Collecting things is something humans have since, well, since the beginning of human civilizations! We provided insight into that in a previous blog. Many people are passionate about collecting certain things. How someone got their unique passion for their collections is always an interesting conversation starter.
Collections as a Status Symbol
Wealthy families have an advantageous position in society and can enjoy collecting whatever they want to the fullest. Unfortunately, not everyone attains this wealth, but collecting allows anyone to gain a unique position in the world of collecting.
When collectors accumulate extensive collections or rare pieces in their field, they achieve a coveted position and get to celebrate the glory the same way wealthy collectors do.
Collecting for the Hunter
Every vinyl collector knows the feeling of fishing out a previously unrecognized rarity from the thrift store bin.
In most collecting arenas, there are rare pieces that every collector in the respective area wants to get their hands on. They spare no expense or time to hunt down such a piece. When they find that unique object, the collector’s adrenaline rush is comparable to that of a prehistoric human when he was about to kill a mammoth.
Collecting for Mental Wellbeing
Collectors desire some items simply because they’re beautiful, like sculptures or oil paintings. The hobby of collecting also has high entertainment value if you collect books, video games, movies, or music.
Finding and enjoying your collectibles is also relaxing. Many stamp collectors enjoy the calming effect of sorting stamps or simply looking at the stamps and enjoying the beauty and aesthetics of these miniature works of art.
Collecting as a Means of Communicating with Like-Minded People
Humans are distinctly social beings who seek contact with like-minded people, and collecting is a good way of connecting with them.
Possibilities include membership in an association, visiting a flea market, or scouring the Internet with subject-specific newsgroups and chats. This is how friendships are often formed. Collecting makes up a lot of what people need as social beings.
Collections Reveal Knowledge
Sometimes collecting a certain item is a means of learning new things. Like a book collector who’s read many subject-specific books and knows the topic backward and forward. Music collectors don’t just like the songs but also the history of the artist, the writing process, and the meanings behind some of their favorite tunes.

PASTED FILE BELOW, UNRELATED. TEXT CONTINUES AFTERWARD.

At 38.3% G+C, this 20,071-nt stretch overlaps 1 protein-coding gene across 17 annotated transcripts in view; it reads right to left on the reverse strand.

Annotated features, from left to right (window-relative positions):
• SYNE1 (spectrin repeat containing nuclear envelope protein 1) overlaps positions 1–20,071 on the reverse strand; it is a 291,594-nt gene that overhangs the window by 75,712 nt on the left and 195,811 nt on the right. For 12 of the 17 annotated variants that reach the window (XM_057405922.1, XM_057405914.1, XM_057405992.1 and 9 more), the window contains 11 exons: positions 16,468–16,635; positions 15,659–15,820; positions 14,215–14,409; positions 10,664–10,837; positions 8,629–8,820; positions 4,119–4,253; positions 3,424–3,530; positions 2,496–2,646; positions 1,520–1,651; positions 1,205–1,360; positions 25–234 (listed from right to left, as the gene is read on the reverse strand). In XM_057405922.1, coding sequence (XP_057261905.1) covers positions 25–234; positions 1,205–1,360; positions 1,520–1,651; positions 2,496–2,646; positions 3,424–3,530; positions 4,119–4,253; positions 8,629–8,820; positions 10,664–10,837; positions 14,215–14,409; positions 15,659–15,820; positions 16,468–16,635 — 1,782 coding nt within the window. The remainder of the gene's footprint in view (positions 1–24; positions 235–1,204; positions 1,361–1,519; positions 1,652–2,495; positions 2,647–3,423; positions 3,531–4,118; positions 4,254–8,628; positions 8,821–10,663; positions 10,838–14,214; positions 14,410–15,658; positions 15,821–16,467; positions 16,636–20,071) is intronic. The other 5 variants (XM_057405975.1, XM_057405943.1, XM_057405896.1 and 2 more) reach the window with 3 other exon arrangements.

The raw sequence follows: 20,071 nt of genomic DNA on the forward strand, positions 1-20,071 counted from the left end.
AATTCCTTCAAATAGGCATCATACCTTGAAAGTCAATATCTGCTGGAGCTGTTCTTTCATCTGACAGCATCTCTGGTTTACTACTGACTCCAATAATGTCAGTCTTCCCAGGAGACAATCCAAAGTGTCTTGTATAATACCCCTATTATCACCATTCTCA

Collections can represent the physical world of a deep knowledge dive into a subject, and they can provide a talking point for anyone looking to share that knowledge.
Is it in the Genes?
Some people enjoy the hobby of collecting, but is there a genetic predisposition to having a collector’s mindset? Is your enjoyment of collecting evolutionary?
The instinct to collect is deeply rooted in our genes, as it was a way of preparing for cold winters in ancient times. Back then, collecting and hoarding items and food was essential for survival. This also suggests that gathering is more prevalent in wetter and colder regions than in the warm climates of the world.
Even though you might collect stamps, furniture, jewelry, or art, mankind couldn’t have survived without a passion for collecting. Of course, this process has a slightly different background than collecting stamps, but the ability to think forward and backward is the pillar of humanity.
You also collect other things without even realizing it. You acquire personal memories that provide you with a guide to what’s right or wrong, what could be dangerous, or what you consider positive.
Some collectors begin with a passed-down collection, taking over a family member’s belongings. These can be valuable teacups, wristwatches, porcelain, glass figurines, or classic stamps. Understandably, this creates an emotional attachment to sentimental property.
How Much is Your Collection Worth?
Apart from the emotional point of view, many collectibles are accumulated as an investment using appropriate rational and objective strategies. That doesn’t always work out, though, especially with trendy collectibles.
Everyone remembers the Beanie Baby craze of the 90s. Millions of collectors truly thought they would retire in luxury after selling off Chops the Lamb, Chocolate the Moose, or Speedy the Turtle. Unfortunately, only a few Beanie Babies are worth a significant chunk of change these days. You still can’t retire by selling one, but you could probably take a nice vacation with the profits if you have a rare Beanie Baby.
Whether you held onto Beanie Babies or have another collection requiring an appraisal, we can help. Call the experts at LAWSON & CO today at 317-745-6404 to discuss options like estate sales and on-site auctions.
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